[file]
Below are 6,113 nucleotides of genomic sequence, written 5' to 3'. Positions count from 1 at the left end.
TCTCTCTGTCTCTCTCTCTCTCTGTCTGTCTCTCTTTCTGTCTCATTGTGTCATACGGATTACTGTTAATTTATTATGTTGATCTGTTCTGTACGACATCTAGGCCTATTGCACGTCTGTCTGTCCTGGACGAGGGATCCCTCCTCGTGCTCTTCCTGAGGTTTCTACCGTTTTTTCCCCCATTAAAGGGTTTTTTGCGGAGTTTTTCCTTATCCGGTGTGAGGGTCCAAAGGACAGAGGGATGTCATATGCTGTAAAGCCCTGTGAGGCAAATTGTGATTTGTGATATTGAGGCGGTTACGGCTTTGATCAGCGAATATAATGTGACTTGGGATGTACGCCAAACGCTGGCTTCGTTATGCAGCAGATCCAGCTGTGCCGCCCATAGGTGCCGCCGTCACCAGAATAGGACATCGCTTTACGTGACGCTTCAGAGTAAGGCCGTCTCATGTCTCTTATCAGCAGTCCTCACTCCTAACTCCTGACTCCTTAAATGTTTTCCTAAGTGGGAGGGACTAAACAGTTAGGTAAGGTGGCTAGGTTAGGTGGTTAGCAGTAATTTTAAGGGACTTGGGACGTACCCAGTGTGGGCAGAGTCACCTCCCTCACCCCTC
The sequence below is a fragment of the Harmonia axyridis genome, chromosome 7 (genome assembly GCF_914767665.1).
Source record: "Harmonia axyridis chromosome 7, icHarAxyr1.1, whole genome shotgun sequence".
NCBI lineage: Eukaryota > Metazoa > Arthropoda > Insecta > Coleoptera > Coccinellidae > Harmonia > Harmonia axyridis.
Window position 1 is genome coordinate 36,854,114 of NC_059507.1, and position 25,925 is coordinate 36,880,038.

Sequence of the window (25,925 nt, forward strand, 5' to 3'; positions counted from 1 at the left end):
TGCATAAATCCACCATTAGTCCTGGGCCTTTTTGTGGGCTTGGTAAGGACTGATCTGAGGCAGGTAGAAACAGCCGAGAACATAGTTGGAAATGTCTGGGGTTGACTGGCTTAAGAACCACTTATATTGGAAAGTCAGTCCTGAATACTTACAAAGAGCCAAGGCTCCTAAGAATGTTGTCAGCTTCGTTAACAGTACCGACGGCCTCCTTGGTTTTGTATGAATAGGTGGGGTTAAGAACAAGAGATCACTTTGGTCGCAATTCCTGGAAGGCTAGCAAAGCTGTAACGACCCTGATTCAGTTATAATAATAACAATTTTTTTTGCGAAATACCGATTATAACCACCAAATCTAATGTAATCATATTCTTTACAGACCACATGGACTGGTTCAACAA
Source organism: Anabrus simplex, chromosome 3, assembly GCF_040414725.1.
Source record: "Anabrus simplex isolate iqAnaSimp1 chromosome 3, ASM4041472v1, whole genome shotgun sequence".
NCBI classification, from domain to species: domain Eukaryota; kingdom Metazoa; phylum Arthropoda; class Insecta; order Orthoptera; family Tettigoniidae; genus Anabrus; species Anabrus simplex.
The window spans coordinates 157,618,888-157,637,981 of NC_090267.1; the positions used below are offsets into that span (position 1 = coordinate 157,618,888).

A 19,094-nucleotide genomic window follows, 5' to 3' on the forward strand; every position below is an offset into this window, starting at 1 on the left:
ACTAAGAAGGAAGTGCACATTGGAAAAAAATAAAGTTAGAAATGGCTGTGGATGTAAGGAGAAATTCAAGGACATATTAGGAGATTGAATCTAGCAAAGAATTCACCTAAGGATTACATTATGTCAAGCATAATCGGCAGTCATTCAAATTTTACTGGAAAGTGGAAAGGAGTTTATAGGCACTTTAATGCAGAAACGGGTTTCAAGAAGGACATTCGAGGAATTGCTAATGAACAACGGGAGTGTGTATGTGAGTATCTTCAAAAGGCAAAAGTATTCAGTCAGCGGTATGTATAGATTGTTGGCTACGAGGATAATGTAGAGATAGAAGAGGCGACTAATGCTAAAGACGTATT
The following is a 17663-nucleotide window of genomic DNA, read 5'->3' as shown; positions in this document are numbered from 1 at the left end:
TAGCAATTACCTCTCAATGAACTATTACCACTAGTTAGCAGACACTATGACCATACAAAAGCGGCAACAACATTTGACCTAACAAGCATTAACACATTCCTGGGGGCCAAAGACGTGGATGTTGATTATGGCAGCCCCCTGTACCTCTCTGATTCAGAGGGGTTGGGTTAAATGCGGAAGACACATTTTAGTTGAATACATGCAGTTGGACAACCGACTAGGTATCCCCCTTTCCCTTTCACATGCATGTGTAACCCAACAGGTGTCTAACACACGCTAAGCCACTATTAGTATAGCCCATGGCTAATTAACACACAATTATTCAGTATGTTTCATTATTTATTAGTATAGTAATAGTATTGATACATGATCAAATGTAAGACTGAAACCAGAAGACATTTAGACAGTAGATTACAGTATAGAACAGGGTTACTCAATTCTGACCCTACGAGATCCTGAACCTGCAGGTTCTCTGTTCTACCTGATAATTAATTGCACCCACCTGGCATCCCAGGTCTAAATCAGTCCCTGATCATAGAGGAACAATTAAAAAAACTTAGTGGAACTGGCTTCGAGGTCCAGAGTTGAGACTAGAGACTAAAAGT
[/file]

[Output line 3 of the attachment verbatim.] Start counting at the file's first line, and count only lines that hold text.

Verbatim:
The sequence below is a fragment of the Harmonia axyridis genome, chromosome 7 (genome assembly GCF_914767665.1).